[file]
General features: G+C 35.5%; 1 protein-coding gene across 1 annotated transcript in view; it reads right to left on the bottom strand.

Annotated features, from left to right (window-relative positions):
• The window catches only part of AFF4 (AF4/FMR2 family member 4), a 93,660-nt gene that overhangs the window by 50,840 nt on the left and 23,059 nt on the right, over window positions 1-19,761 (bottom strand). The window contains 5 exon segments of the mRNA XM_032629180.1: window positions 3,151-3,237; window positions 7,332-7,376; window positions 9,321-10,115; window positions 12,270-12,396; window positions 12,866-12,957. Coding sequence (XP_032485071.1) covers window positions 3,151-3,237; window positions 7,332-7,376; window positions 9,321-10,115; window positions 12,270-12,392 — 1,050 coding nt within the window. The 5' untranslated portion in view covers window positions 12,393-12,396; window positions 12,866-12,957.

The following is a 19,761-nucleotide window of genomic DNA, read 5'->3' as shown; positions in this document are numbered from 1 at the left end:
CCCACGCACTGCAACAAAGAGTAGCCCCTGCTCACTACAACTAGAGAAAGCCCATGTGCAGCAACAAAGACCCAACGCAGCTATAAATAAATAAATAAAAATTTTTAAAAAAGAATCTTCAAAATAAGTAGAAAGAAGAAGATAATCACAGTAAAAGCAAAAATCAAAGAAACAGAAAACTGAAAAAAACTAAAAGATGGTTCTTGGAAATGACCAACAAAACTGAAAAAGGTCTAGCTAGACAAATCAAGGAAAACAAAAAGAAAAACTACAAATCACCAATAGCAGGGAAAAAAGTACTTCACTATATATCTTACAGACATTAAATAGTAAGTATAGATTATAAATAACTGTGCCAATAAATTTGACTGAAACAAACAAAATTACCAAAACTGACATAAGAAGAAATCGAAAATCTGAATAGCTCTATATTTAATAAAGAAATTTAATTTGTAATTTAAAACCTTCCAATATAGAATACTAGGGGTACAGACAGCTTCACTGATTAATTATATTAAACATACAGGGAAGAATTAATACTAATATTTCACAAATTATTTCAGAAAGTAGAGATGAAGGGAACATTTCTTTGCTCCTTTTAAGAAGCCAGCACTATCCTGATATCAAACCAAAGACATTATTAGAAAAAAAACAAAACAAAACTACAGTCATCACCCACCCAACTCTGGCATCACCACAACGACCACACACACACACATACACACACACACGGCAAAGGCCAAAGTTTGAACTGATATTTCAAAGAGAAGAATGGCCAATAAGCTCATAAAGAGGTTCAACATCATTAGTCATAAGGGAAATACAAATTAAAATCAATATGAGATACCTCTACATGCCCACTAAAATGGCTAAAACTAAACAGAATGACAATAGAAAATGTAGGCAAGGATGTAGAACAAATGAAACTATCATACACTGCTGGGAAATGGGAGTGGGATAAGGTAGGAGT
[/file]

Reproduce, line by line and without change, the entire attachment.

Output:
General features: G+C 35.5%; 1 protein-coding gene across 1 annotated transcript in view; it reads right to left on the bottom strand.

Annotated features, from left to right (window-relative positions):
• The window catches only part of AFF4 (AF4/FMR2 family member 4), a 93,660-nt gene that overhangs the window by 50,840 nt on the left and 23,059 nt on the right, over window positions 1-19,761 (bottom strand). The window contains 5 exon segments of the mRNA XM_032629180.1: window positions 3,151-3,237; window positions 7,332-7,376; window positions 9,321-10,115; window positions 12,270-12,396; window positions 12,866-12,957. Coding sequence (XP_032485071.1) covers window positions 3,151-3,237; window positions 7,332-7,376; window positions 9,321-10,115; window positions 12,270-12,392 — 1,050 coding nt within the window. The 5' untranslated portion in view covers window positions 12,393-12,396; window positions 12,866-12,957.

The following is a 19,761-nucleotide window of genomic DNA, read 5'->3' as shown; positions in this document are numbered from 1 at the left end:
CCCACGCACTGCAACAAAGAGTAGCCCCTGCTCACTACAACTAGAGAAAGCCCATGTGCAGCAACAAAGACCCAACGCAGCTATAAATAAATAAATAAAAATTTTTAAAAAAGAATCTTCAAAATAAGTAGAAAGAAGAAGATAATCACAGTAAAAGCAAAAATCAAAGAAACAGAAAACTGAAAAAAACTAAAAGATGGTTCTTGGAAATGACCAACAAAACTGAAAAAGGTCTAGCTAGACAAATCAAGGAAAACAAAAAGAAAAACTACAAATCACCAATAGCAGGGAAAAAAGTACTTCACTATATATCTTACAGACATTAAATAGTAAGTATAGATTATAAATAACTGTGCCAATAAATTTGACTGAAACAAACAAAATTACCAAAACTGACATAAGAAGAAATCGAAAATCTGAATAGCTCTATATTTAATAAAGAAATTTAATTTGTAATTTAAAACCTTCCAATATAGAATACTAGGGGTACAGACAGCTTCACTGATTAATTATATTAAACATACAGGGAAGAATTAATACTAATATTTCACAAATTATTTCAGAAAGTAGAGATGAAGGGAACATTTCTTTGCTCCTTTTAAGAAGCCAGCACTATCCTGATATCAAACCAAAGACATTATTAGAAAAAAAACAAAACAAAACTACAGTCATCACCCACCCAACTCTGGCATCACCACAACGACCACACACACACACATACACACACACACGGCAAAGGCCAAAGTTTGAACTGATATTTCAAAGAGAAGAATGGCCAATAAGCTCATAAAGAGGTTCAACATCATTAGTCATAAGGGAAATACAAATTAAAATCAATATGAGATACCTCTACATGCCCACTAAAATGGCTAAAACTAAACAGAATGACAATAGAAAATGTAGGCAAGGATGTAGAACAAATGAAACTATCATACACTGCTGGGAAATGGGAGTGGGATAAGGTAGGAGT